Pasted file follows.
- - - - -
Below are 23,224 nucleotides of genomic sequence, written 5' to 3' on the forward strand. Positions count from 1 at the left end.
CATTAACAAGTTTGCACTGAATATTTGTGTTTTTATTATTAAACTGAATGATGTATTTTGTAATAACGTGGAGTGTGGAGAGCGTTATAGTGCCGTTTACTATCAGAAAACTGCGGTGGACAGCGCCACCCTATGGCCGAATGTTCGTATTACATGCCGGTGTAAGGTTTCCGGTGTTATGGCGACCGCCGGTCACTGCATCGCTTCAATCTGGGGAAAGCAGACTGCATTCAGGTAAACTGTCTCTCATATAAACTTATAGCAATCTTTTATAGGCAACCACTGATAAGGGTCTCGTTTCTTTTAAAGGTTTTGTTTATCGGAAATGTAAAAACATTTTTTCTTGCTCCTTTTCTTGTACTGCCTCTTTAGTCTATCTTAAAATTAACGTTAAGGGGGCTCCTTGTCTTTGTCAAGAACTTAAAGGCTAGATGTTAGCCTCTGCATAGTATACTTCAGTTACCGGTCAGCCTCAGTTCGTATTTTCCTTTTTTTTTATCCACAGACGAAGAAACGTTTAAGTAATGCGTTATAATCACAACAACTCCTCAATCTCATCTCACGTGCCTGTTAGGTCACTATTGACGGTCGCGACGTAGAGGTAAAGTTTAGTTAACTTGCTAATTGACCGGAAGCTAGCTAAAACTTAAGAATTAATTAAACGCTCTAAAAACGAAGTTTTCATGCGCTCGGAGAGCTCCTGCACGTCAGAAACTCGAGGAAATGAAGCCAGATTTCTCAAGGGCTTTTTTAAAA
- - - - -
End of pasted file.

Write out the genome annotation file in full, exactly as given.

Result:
Below are 23,224 nucleotides of genomic sequence, written 5' to 3' on the forward strand. Positions count from 1 at the left end.
CATTAACAAGTTTGCACTGAATATTTGTGTTTTTATTATTAAACTGAATGATGTATTTTGTAATAACGTGGAGTGTGGAGAGCGTTATAGTGCCGTTTACTATCAGAAAACTGCGGTGGACAGCGCCACCCTATGGCCGAATGTTCGTATTACATGCCGGTGTAAGGTTTCCGGTGTTATGGCGACCGCCGGTCACTGCATCGCTTCAATCTGGGGAAAGCAGACTGCATTCAGGTAAACTGTCTCTCATATAAACTTATAGCAATCTTTTATAGGCAACCACTGATAAGGGTCTCGTTTCTTTTAAAGGTTTTGTTTATCGGAAATGTAAAAACATTTTTTCTTGCTCCTTTTCTTGTACTGCCTCTTTAGTCTATCTTAAAATTAACGTTAAGGGGGCTCCTTGTCTTTGTCAAGAACTTAAAGGCTAGATGTTAGCCTCTGCATAGTATACTTCAGTTACCGGTCAGCCTCAGTTCGTATTTTCCTTTTTTTTTATCCACAGACGAAGAAACGTTTAAGTAATGCGTTATAATCACAACAACTCCTCAATCTCATCTCACGTGCCTGTTAGGTCACTATTGACGGTCGCGACGTAGAGGTAAAGTTTAGTTAACTTGCTAATTGACCGGAAGCTAGCTAAAACTTAAGAATTAATTAAACGCTCTAAAAACGAAGTTTTCATGCGCTCGGAGAGCTCCTGCACGTCAGAAACTCGAGGAAATGAAGCCAGATTTCTCAAGGGCTTTTTTAAAA